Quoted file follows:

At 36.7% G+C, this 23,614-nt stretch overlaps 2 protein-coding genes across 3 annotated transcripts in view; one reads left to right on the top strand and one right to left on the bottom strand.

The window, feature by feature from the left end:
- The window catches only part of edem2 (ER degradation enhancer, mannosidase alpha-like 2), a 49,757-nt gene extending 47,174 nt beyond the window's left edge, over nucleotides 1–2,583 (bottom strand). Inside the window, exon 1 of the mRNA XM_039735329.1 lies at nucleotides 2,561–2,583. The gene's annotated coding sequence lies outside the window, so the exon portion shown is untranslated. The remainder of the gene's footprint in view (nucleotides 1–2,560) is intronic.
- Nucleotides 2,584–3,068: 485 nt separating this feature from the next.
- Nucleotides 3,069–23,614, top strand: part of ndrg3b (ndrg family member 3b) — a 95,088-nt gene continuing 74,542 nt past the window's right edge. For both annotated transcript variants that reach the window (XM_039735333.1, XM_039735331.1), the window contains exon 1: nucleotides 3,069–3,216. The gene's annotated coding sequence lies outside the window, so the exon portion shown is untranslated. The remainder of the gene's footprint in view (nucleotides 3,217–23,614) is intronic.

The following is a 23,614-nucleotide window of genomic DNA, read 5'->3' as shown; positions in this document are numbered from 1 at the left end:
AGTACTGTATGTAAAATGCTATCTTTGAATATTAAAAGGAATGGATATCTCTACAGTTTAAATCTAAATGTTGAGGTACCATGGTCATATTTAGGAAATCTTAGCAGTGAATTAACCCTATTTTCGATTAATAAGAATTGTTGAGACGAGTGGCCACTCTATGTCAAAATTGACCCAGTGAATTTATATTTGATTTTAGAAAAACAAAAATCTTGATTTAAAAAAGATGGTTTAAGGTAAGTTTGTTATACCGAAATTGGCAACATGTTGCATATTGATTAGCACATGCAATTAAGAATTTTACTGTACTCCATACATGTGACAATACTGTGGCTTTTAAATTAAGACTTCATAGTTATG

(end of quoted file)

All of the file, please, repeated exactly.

At 36.7% G+C, this 23,614-nt stretch overlaps 2 protein-coding genes across 3 annotated transcripts in view; one reads left to right on the top strand and one right to left on the bottom strand.

The window, feature by feature from the left end:
- The window catches only part of edem2 (ER degradation enhancer, mannosidase alpha-like 2), a 49,757-nt gene extending 47,174 nt beyond the window's left edge, over nucleotides 1–2,583 (bottom strand). Inside the window, exon 1 of the mRNA XM_039735329.1 lies at nucleotides 2,561–2,583. The gene's annotated coding sequence lies outside the window, so the exon portion shown is untranslated. The remainder of the gene's footprint in view (nucleotides 1–2,560) is intronic.
- Nucleotides 2,584–3,068: 485 nt separating this feature from the next.
- Nucleotides 3,069–23,614, top strand: part of ndrg3b (ndrg family member 3b) — a 95,088-nt gene continuing 74,542 nt past the window's right edge. For both annotated transcript variants that reach the window (XM_039735333.1, XM_039735331.1), the window contains exon 1: nucleotides 3,069–3,216. The gene's annotated coding sequence lies outside the window, so the exon portion shown is untranslated. The remainder of the gene's footprint in view (nucleotides 3,217–23,614) is intronic.

The following is a 23,614-nucleotide window of genomic DNA, read 5'->3' as shown; positions in this document are numbered from 1 at the left end:
AGTACTGTATGTAAAATGCTATCTTTGAATATTAAAAGGAATGGATATCTCTACAGTTTAAATCTAAATGTTGAGGTACCATGGTCATATTTAGGAAATCTTAGCAGTGAATTAACCCTATTTTCGATTAATAAGAATTGTTGAGACGAGTGGCCACTCTATGTCAAAATTGACCCAGTGAATTTATATTTGATTTTAGAAAAACAAAAATCTTGATTTAAAAAAGATGGTTTAAGGTAAGTTTGTTATACCGAAATTGGCAACATGTTGCATATTGATTAGCACATGCAATTAAGAATTTTACTGTACTCCATACATGTGACAATACTGTGGCTTTTAAATTAAGACTTCATAGTTATG